The AT1 is dead, long live the AT1
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The AT1 is dead, long live the AT1

Company headquarters of Switzerland's two largest banks UBS (background) and Credit Suisse at Zurich, Switzerland, Paradeplatz.

Higher rates are powering an equilibrium in the AT1 market that may tempt even the most unlikely of issuers to come to the market

The power of interest rates has trumped nearly everything so far this year. Not all of the effects have been positive, but the almighty rates and, arguably, well-crafted bank regulations following the Global Financial Crisis serves to prove that there is life in the additional tier one (AT1) asset class yet, even for Swiss banks that are still sulking from the shock of Credit Suisse’s demise.

The rescue of Credit Suisse in March, mildly put, sent a shockwave through financial markets with the collapse of the first globally systematically important bank since the GFC. At the epicentre, the Swiss banking system, long percieved as unbreakable, was the worst hit

The other shock was in the AT1 market — the deepest and most subordinated bank capital, a layer created after the GFC to give banks a regulatory capital buffer in case they come into serious trouble. It was the Swiss Financial Market Supervisory Authority (Finma) that stoked this fire when it changed the bank capital structure following the initial collapse, sending investors into disarray.

Aiming to rescue the ailing bank and keep the local financial system from imploding, it chose to write down in full the $17bn-equivalent of Credit Suisse’s AT1s. But at the same time, it left some value for Credit Suisse shareholders, who received UBS equity. This was so unprecedented that regulators in other jurisdictions around the world rushed to assuage nerves of strained market participants that bank equity will remain first in the firing line before dismantling the AT1 stack.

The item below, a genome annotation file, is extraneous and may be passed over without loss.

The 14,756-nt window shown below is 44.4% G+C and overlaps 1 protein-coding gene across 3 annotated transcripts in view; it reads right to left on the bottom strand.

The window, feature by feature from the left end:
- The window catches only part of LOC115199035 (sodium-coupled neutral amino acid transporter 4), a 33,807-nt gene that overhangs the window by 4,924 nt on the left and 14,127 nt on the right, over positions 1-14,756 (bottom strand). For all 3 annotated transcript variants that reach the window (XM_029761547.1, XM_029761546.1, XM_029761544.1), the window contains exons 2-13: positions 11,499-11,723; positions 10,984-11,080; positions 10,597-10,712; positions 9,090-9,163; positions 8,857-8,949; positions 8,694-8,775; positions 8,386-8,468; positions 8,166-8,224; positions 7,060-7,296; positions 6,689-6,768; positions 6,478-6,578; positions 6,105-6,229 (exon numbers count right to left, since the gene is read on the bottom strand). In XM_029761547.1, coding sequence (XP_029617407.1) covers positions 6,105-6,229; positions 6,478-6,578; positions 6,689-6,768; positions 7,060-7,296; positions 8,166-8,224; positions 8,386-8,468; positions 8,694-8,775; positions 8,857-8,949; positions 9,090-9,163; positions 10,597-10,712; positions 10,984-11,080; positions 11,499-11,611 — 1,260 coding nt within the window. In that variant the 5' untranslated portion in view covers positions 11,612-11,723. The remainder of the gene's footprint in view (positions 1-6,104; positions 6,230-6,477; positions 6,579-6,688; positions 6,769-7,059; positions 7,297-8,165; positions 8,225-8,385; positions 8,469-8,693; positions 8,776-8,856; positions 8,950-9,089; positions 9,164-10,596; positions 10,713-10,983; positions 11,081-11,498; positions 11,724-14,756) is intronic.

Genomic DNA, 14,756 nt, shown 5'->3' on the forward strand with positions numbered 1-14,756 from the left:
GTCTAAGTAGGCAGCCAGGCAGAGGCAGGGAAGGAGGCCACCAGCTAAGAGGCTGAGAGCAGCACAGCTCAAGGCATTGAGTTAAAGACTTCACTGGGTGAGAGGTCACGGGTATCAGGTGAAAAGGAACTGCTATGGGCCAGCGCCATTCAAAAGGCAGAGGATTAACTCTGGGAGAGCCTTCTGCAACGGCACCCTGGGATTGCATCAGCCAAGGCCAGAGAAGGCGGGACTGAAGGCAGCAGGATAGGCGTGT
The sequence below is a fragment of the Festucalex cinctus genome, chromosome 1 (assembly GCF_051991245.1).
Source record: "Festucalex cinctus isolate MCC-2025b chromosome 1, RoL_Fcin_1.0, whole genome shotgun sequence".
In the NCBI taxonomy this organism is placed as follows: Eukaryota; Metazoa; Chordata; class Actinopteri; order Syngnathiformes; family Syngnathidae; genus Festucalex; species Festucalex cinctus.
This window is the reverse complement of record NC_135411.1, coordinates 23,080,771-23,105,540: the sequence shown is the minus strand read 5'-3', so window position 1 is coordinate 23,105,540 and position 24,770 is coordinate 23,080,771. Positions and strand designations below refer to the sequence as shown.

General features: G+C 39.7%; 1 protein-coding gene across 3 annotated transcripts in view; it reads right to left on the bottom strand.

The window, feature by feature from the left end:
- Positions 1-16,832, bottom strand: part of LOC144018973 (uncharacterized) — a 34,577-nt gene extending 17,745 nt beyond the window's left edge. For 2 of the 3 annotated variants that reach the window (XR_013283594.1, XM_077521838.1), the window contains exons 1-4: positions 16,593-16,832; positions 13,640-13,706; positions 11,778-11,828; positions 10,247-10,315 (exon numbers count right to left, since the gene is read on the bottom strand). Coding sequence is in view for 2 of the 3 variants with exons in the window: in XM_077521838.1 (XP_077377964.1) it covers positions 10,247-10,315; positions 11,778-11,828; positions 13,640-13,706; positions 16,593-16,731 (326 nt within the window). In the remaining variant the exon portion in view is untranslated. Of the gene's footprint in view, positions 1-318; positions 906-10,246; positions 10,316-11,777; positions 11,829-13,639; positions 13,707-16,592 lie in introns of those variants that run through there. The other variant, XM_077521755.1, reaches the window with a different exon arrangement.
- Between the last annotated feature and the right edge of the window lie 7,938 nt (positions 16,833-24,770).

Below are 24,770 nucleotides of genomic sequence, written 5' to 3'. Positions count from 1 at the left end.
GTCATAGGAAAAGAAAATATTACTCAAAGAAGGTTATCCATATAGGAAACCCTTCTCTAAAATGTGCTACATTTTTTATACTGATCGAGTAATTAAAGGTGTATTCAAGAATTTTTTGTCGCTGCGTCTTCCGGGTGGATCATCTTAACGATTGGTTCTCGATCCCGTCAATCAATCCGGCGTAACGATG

Some market participants were so badly stung by the shock and the ensuing legal case against Finma that one based in Swizterland told GlobalCapital "I don't think we will ever see a Swiss AT1 ever again".

But that hardly holds water, from several angles. Not least because of the regulatory need for banks to have that layer of capital cushioning in case of a resolution. As GlobalCapital has argued before in this section, the AT1 market has a purpose and it has served it this year, despite the fracas.

The anger, shock and dismay from Finma's decision was mainly because that small fraction of CS equity was left untouched, while supposedly higher standing capital was annulled. This despite the fact these very same equity investors had bled for years as CS's value decreased, with the bank embroiled in scandal after scandal.

And UBS, as the only global bank remaining in the country, is sure to make use of the AT1 market to fill up the shortfall left after the $17bn AT1 wipeout at CS. Otherwise it will have to significantly reduce its risk taking, which could make it starkly unncompetitive compared to global peers. Either that or be forced to issue more expensive and dillutive equity. Neither of these options is particularly appealing.

However, with most major central banks seemingly reassuring investors that they are done raising interest rates, the ball is back in the playing field of banks looking to raise debt capital.

The market appears to have mostly believed that perception, and rates have consequently fallen as a result. The 10-year US Treasury yield ended Tuesday below 4.57%, a huge drop considering it nearly hit 5% on October 19.

Rates volatility is not conducive for bond issuance, but it also not for a more sensitive product bearing equity-like characteristics. Now that the volatility has mostly subsided, as it has over the last week, the focus is back on yields and spreads. Higher rates mean higher funding cost for banks, yet a yield of 10% for these bonds is not something investors can lightly ignore as demand for Societe Generale's long-anticipated deal indicated on Tuesday.

At the same time, major European banks are in a healthy state as their third quarter earnings indicated. Sure, problems abound, but with their current high capitalisation levels, issuing sporadic AT1s is not the problem. Moreover, economic woes would likely imply lower loan provisioning from banks, as recent bank lending surveys by the European Central Bank and the Federal Reserve already show.

This suggests lesser need for capital and that most banks will merely refinance their existing AT1 stacks.

Still, the higher rates over the past 18 months have also repriced the AT1 asset class.

These deals offer a compensating yield for the risk when compared to many dividend ratios of bank shares.

Moreover, as these higher rates on the asset class have enticed investors, as witnessed in September, the central bank assurances have put a lid on the rising rates — at least for now — creating something of an equilibrium. As long as this situation holds, or even improves, it is not unreasonable to expect more issuance during the rest of this and into early next year.

Therefore, it is not surprising that market participants are chatting and discussing about the return of UBS in the AT1 market. Indeed, some have even suggested that this could come as soon as Wednesday, as reported by GlobalCapital.